Anthropologists estimate that in 6 000 BCE Britain was occupied by bands of simple ‘hunter gatherers’ armed with spears chasing wild pigs and picking berries. This population was estimated to be a mere 50,000 people on an island of 120,000 sq. miles – giving every man, woman and child on average the freedom to roam 2.5 sq. miles each to hunt and pick fruit and roots their heart’s content. Remembering everything in those days was free, and land ownership was another four thousand years’ time.
Why risk your life to travel to another place when you have no idea if it even exists or is habitable?
The reality is that the first mariners were exploring our seas and shorelines in a more substantial and suitably designed craft, long before historians were leading us to believe. Any mariner ‘worth his salt’ can see this reflected in the hills of Britain with ancient monuments called a ‘Long Barrow’ if he knows what to look for – they are over 100m long, 20m wide and had a chamber covered with chalk or soil, so it sat some 4m – 5m high. It has two moats on either side of a ‘wedge shaped’ sloping mound, with the larger end to the rear and the chamber entrance. Long Barrows has always been the archaeologist’s greatest mystery and appear in abundance on most ordinance survey maps, denoted by a small oval black star. The first thing we should note about these Long Barrows is that they are unique and only built-in in Northern Europe, unlike Round Barrows, which are found worldwide.
Archaeologists all agree that the Long Barrows are the oldest monuments to exist in our landscape.
This belief originates from the fact that the structure is very elaborate and includes huge ‚megalithic’ stones in their construction, as seen in the best-preserved Long Barrows at Avebury called West Kennet and Belas Knap in Gloucestershire, which was found with human bone remains inside its stone chambers. It is believed that these remains have been collected rather than buried (as only the larger bones have been found), probably from a process called ‚excarnation’ where the bodies of the dead are laid out to rot naturally, and the bones are then collected for burial inside the tomb. This process is very different from the individual graves and cremations that are seen at a later date in history.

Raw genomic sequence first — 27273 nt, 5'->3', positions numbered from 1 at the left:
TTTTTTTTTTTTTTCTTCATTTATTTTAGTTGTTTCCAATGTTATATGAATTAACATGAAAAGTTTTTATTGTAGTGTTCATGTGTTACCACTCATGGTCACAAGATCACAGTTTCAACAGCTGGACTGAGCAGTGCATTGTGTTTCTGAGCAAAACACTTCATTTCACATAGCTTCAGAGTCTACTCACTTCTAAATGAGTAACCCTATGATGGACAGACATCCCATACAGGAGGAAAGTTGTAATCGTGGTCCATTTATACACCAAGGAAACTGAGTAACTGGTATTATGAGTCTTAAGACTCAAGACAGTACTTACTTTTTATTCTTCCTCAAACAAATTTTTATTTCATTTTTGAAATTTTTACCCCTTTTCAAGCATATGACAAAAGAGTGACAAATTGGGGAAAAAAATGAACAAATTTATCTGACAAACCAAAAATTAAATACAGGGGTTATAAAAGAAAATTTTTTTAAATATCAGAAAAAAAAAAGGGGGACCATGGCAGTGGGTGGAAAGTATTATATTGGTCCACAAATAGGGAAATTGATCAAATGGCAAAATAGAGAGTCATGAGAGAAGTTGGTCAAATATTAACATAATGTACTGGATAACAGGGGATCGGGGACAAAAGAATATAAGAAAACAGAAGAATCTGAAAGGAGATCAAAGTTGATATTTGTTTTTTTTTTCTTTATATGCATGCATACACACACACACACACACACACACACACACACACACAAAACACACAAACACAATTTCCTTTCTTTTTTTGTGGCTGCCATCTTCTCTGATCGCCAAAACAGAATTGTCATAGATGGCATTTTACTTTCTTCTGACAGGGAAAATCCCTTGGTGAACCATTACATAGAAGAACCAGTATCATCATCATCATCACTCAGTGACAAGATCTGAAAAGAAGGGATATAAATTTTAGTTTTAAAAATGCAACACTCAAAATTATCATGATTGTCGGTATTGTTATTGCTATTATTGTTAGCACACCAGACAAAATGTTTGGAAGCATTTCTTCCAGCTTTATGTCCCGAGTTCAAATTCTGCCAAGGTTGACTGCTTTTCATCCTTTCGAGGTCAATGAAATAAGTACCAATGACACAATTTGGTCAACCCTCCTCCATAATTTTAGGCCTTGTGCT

These objects are connected to boats and a marine society because of their size and shape. For example, the Long Barrows mound originally had two deep ditches built on either side of the exterior; this ditch would have flooded with water giving the impression that the mound was surrounded by water. We know that these ditches would have become moats is because, at the time of construction, the waterways of Britain and Northern Europe were much higher than today; this rise in ‚groundwater’ levels was due to ‘post-glacial flooding’ a by-product of the process our last ice cap undertook when it melted on the landscape some fifteen thousand years earlier.
Furthermore, the shapes of these mounds are not square, round or oblong – they are boat-shaped!